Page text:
By Teresa Welsh |
After all the confetti has fallen, the champagne corks collected, and the computer projections having given way to actual numbers, what does the 2012 election mean?
After a lengthy and often negative campaign, President Barack Obama secured another four years for himself and his party, winning 303 Electoral College votes—and maybe more depending on Florida's final outcome—most credibly from states where it was not clear he would win (Virginia, Ohio, and possibly Florida), and narrowly winning the popular vote (50 percent). More impressive than that is the Democrats maintained (and actually increased) their margin in the Senate and picked up one trophy win in the House. (These numbers reflect the day-after totals, so the Democrats may pick up more seats, depending on how some of the undeclared Congressional seats break.)
It would be tempting for the White House (and pundits) to suggest to the voters that the president gained a mandate at the end of a hard won victory. Yet, the truth is that mandates are not concretely "born" but are instead "bargained." Political science scholars argue that mandates are perceptions of political opportunity by presidents who use them as a bargaining tool. A president will claim a mandate if he believes he can prospectively mobilize more voters than members of Congress to support his policy views. Historically, claiming a mandate is the equivalent of putting a major policy change on the national agenda. In general, presidents claim mandates to attempt to use that language and positioning to pressure Congress.
For the 2012 election to be a "mandate" in this way, the president must claim not only that the people back him but also what specific policies they are suggested to support. The president's speech on election night only vaguely hinted that his healthcare initiative was proving successful and popular. It remains to be seen in the coming days whether or not the White House suggests a mandate for a specific policy or initiative which they can use to bargain with Congress.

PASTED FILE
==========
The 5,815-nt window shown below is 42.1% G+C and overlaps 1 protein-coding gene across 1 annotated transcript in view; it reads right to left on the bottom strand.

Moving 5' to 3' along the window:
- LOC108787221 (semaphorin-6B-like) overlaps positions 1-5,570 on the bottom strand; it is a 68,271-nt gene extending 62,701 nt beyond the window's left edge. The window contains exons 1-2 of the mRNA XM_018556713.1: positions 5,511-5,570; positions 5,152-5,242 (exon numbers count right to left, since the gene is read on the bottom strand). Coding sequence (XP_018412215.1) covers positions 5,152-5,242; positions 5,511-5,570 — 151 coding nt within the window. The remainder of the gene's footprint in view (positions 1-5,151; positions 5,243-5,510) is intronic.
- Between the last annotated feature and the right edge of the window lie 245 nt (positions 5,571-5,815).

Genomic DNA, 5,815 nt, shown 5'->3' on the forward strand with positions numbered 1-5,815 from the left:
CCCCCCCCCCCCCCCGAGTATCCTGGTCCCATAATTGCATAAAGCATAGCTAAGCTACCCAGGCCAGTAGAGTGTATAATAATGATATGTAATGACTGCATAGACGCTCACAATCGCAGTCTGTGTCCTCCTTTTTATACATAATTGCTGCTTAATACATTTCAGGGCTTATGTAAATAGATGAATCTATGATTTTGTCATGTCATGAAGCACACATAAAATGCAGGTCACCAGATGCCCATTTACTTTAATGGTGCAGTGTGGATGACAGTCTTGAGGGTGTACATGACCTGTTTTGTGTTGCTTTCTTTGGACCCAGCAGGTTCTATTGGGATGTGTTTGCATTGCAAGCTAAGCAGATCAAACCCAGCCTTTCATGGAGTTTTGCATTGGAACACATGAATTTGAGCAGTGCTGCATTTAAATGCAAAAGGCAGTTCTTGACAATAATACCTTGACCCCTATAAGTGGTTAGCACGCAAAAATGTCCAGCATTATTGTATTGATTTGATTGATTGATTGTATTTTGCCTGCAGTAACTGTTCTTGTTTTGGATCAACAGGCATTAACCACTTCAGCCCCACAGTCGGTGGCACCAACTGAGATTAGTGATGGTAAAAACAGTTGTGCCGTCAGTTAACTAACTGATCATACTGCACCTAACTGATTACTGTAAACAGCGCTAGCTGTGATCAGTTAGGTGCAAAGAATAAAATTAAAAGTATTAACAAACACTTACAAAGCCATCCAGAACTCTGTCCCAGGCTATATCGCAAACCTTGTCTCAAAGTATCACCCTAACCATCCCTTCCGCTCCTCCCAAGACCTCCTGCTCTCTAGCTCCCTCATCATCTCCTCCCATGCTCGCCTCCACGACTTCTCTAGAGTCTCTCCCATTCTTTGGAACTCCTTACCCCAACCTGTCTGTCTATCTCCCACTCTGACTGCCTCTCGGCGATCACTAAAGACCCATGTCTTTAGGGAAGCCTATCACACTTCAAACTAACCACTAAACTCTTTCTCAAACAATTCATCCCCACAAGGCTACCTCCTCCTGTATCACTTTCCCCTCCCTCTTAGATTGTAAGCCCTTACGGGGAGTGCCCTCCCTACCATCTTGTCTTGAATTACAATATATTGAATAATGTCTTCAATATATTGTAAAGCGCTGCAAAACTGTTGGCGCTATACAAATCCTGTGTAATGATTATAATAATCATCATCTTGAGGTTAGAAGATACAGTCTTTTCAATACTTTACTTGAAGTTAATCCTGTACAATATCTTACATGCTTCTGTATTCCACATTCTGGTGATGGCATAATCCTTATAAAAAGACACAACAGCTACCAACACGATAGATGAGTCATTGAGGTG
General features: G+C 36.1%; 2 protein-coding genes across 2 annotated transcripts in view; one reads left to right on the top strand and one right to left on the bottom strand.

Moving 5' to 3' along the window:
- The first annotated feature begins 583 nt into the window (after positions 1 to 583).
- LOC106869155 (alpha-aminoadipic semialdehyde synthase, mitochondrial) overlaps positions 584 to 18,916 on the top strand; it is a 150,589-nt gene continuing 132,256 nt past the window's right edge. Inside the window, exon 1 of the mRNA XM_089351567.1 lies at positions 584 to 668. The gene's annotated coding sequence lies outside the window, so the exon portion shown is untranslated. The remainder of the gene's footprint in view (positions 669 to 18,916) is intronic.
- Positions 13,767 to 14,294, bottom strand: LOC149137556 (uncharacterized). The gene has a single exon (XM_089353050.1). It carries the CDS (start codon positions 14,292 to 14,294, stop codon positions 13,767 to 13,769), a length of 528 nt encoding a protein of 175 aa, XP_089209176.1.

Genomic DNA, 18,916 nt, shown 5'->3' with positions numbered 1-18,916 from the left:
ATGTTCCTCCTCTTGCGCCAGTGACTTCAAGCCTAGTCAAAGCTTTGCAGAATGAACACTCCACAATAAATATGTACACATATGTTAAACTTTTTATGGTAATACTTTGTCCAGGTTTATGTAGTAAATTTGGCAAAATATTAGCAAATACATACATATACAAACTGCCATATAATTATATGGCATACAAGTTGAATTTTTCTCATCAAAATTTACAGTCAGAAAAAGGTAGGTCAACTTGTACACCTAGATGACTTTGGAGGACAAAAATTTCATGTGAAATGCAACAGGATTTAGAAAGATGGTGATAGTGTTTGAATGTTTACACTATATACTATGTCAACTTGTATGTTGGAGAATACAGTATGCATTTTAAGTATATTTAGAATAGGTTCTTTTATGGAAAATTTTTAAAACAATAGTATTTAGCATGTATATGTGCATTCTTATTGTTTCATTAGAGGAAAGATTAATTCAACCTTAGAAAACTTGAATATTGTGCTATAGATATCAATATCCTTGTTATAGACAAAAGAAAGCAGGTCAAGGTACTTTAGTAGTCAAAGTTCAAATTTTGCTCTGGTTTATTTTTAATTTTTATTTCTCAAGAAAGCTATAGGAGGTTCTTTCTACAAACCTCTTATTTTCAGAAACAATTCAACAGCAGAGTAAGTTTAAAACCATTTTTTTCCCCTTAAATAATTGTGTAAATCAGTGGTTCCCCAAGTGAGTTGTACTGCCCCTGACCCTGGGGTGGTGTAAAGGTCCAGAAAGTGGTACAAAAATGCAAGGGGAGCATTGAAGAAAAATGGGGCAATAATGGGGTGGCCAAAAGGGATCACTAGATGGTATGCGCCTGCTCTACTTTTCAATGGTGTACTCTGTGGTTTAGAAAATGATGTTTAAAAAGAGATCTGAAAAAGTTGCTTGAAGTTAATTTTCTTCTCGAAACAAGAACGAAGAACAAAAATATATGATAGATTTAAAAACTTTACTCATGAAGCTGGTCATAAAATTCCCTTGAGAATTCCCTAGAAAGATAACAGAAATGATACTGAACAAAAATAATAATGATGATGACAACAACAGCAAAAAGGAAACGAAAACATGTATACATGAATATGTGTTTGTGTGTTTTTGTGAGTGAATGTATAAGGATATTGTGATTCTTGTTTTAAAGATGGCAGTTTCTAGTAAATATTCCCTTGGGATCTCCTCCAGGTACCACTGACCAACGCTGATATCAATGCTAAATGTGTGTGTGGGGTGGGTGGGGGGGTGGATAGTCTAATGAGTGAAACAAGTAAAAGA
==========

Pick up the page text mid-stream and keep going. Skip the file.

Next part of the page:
Even if a mandate is claimed, Congress has to agree with the White House about the veracity of the claim. If Congress rejects the president's claims of a mandate—or, as House Speaker John Boehner did in a statement after the president's re-election, assert that the American people re-elected a Republican Congress, too—then the Republicans in the House and Senate are poised to discredit any claim of an Obama mandate and balk at negotiations over new Obama policy initiates or solutions to immediate issues involving automatic tax and spending increases to take place at the first of the year. It is not clear that either side has an advantage in these negotiations, considering the dynamic with either the present or future Congress.
Imminent scholar of democracy Robert Dahl wrote that "no elected leader is uniquely privileged to say what an election means." Clearly the president's victory signals faith in him and his efforts to handle the nation's fragile economy and delicate foreign policy. Voters clearly trusted his vision for the future, even if only slightly more than Mitt Romney's vision. Yet these outcomes do not make a mandate. The White House must push for something tangible or the president's re-election is just an invitation to struggle for four more years.
About Brandon Rottinghaus Associate Professor of Political Science at University of Houston
Brad Bannon President of Bannon Communications Research